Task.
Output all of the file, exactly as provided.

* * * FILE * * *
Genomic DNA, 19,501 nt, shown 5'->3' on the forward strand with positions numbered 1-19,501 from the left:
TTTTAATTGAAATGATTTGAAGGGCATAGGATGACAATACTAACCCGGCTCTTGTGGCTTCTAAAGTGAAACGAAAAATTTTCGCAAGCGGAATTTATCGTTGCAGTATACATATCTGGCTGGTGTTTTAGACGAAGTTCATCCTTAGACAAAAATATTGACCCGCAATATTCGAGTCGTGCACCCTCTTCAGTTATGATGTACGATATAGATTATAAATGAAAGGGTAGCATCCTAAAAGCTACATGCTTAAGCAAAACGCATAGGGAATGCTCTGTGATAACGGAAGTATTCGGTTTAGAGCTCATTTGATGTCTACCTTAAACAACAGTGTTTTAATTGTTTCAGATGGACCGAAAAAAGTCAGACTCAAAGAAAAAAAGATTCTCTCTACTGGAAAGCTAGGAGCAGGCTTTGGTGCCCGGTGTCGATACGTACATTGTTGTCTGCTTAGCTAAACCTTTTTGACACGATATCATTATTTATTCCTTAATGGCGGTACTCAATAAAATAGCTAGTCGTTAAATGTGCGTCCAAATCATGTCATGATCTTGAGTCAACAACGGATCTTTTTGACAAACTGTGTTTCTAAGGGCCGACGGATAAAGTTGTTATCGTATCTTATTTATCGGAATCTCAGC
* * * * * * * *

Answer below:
Genomic DNA, 19,501 nt, shown 5'->3' on the forward strand with positions numbered 1-19,501 from the left:
TTTTAATTGAAATGATTTGAAGGGCATAGGATGACAATACTAACCCGGCTCTTGTGGCTTCTAAAGTGAAACGAAAAATTTTCGCAAGCGGAATTTATCGTTGCAGTATACATATCTGGCTGGTGTTTTAGACGAAGTTCATCCTTAGACAAAAATATTGACCCGCAATATTCGAGTCGTGCACCCTCTTCAGTTATGATGTACGATATAGATTATAAATGAAAGGGTAGCATCCTAAAAGCTACATGCTTAAGCAAAACGCATAGGGAATGCTCTGTGATAACGGAAGTATTCGGTTTAGAGCTCATTTGATGTCTACCTTAAACAACAGTGTTTTAATTGTTTCAGATGGACCGAAAAAAGTCAGACTCAAAGAAAAAAAGATTCTCTCTACTGGAAAGCTAGGAGCAGGCTTTGGTGCCCGGTGTCGATACGTACATTGTTGTCTGCTTAGCTAAACCTTTTTGACACGATATCATTATTTATTCCTTAATGGCGGTACTCAATAAAATAGCTAGTCGTTAAATGTGCGTCCAAATCATGTCATGATCTTGAGTCAACAACGGATCTTTTTGACAAACTGTGTTTCTAAGGGCCGACGGATAAAGTTGTTATCGTATCTTATTTATCGGAATCTCAGC